If Gonzales’ view prevailed, Kmiec said, “one of the basic protections of human liberty against the powers of the state would be embarrassingly absent from our constitutional system.”
Justice Department spokesman Brian Roehrkasse said this week that Gonzales stood by his remarks but was asserting only that the text of the Constitution does not guarantee habeas corpus. The attorney general recognizes, Roehrkasse said, that the Supreme Court has declared “the Constitution protects (habeas corpus) as it existed at common law” in England. Any such rights, he added, would not apply to foreigners held as enemy combatants.
Habeas corpus was recognized in English law at least as early as the Magna Carta, in 1215, and perhaps earlier. In the United States, it refers to bringing a prisoner’s case before a federal judge, who has the power to order the government to release anyone who is being held illegally.It has become an issue in Bush’s efforts to hold military captives at the U.S. naval base in Guantanamo Bay, Cuba, with little or no access to civilian courts. The Supreme Court ruled in 2004 that that those prisoners could file habeas corpus claims in court, rejecting the administration’s argument that inmates held outside the United States had no such right. That ruling was based on the court’s interpretation of laws passed by Congress and did not discuss whether Guantanamo inmates had a constitutional right to habeas corpus.The distinction is potentially crucial, because Congress, in the law signed last October, prohibited federal courts from reviewing habeas corpus suits by Guantanamo prisoners or any other noncitizens held as enemy combatants. The law’s validity depends on whether the Supreme Court concludes that the prisoners’ constitutional rights are being violated.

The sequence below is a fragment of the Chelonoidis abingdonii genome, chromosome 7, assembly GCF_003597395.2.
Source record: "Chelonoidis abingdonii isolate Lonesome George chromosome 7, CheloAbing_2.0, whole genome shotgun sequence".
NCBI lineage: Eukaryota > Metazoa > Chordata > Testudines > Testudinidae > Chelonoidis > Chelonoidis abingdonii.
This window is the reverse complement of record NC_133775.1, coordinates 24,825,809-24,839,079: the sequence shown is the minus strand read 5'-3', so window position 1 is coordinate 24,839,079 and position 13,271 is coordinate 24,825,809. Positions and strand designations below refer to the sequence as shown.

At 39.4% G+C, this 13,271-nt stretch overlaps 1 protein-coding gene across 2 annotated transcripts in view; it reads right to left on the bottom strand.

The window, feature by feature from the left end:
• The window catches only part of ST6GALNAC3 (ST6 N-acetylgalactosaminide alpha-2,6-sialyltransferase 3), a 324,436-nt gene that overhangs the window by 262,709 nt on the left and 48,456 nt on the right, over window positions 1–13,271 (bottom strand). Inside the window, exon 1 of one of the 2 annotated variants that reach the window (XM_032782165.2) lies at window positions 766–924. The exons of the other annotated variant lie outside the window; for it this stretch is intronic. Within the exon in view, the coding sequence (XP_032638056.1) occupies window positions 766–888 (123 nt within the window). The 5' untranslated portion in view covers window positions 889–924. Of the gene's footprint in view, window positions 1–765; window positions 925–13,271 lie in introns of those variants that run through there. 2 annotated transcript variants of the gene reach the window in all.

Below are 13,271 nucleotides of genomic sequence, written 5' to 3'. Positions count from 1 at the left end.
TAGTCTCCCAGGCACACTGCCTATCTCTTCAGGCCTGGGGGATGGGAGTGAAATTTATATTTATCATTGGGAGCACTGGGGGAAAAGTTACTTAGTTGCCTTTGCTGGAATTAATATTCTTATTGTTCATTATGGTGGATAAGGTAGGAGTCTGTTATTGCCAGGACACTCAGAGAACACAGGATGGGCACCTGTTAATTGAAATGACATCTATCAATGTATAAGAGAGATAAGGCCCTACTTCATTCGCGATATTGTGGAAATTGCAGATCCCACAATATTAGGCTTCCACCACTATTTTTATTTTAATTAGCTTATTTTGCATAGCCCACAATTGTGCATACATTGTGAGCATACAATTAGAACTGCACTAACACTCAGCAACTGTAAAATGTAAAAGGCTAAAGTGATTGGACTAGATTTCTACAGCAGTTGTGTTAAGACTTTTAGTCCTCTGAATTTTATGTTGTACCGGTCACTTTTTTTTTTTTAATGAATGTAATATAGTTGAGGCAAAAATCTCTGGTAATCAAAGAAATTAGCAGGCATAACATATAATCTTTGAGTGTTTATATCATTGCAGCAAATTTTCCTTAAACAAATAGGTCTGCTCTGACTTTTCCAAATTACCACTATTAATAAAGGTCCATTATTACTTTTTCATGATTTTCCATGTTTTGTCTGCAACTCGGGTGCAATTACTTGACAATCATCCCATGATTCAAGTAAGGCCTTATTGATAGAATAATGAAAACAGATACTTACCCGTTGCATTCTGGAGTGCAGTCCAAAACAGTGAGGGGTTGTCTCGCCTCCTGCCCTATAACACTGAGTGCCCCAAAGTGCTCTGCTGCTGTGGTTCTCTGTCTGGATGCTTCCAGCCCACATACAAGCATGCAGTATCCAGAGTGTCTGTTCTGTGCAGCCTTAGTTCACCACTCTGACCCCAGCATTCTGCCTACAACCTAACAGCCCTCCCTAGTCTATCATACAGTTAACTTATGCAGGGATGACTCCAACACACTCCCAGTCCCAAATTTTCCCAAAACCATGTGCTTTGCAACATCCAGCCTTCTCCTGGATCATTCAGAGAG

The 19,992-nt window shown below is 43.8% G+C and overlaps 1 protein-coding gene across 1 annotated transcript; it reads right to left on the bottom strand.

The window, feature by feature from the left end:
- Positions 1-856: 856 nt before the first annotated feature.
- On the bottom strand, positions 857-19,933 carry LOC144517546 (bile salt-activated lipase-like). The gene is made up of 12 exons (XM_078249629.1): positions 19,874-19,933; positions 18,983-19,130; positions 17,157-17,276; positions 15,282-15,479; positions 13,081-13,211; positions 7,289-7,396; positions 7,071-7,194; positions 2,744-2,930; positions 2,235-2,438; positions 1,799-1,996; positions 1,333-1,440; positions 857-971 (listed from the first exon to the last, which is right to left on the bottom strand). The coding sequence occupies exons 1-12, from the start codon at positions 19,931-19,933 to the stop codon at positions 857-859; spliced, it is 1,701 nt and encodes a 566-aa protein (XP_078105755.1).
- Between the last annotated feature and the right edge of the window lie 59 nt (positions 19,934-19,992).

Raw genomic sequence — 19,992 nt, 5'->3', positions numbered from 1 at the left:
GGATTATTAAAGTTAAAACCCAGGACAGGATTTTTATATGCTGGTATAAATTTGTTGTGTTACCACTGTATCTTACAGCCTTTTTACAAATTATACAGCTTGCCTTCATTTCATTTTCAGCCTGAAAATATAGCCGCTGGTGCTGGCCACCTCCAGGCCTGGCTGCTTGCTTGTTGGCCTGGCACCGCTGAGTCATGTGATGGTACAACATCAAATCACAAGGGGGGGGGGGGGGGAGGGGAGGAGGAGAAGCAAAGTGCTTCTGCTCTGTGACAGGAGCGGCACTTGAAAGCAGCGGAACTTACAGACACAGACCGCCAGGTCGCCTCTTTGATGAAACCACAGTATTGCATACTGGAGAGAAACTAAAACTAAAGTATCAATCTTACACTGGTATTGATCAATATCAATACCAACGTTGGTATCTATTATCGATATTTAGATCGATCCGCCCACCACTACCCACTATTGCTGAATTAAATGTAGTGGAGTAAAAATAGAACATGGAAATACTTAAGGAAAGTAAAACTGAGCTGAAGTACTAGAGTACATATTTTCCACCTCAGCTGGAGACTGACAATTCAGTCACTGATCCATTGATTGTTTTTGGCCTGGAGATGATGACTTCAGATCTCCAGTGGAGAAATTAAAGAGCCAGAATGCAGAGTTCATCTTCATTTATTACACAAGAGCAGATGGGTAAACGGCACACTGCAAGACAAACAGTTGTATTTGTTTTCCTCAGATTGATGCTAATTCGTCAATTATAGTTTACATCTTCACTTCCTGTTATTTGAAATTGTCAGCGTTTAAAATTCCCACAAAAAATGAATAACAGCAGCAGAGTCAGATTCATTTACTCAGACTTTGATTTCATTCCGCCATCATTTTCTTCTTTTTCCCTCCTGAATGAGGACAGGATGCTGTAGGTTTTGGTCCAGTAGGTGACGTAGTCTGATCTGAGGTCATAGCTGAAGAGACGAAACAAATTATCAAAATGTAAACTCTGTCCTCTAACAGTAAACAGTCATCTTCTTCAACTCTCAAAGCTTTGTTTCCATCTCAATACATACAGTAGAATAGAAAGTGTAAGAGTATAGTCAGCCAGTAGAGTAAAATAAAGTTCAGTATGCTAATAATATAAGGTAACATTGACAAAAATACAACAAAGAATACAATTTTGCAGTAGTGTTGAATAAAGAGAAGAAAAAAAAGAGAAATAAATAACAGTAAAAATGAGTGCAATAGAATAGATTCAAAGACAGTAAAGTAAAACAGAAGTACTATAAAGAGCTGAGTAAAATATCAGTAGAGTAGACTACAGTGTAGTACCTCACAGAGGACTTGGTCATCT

We are better than this as a nation. We either stand up for those ideals that our forefathers risked their lives to obtain for all of us — the right of habeas corpus being so dear to them that they enshrined it in the text of the Constitution itself, rather than leaving it to the Bill of Rights. Or we stand for nothing at all but whatever is expedient in the moment according to the whim of the imperial presidency.Make no mistake, what the Bush Administration and its Attorney General are proposing under the fearful guise of a never-ending national security emergency is to collapse the three branches of government into one all-powerful executive during a time of self-declared, non-ending war of their own making.
I choose liberty. What say you?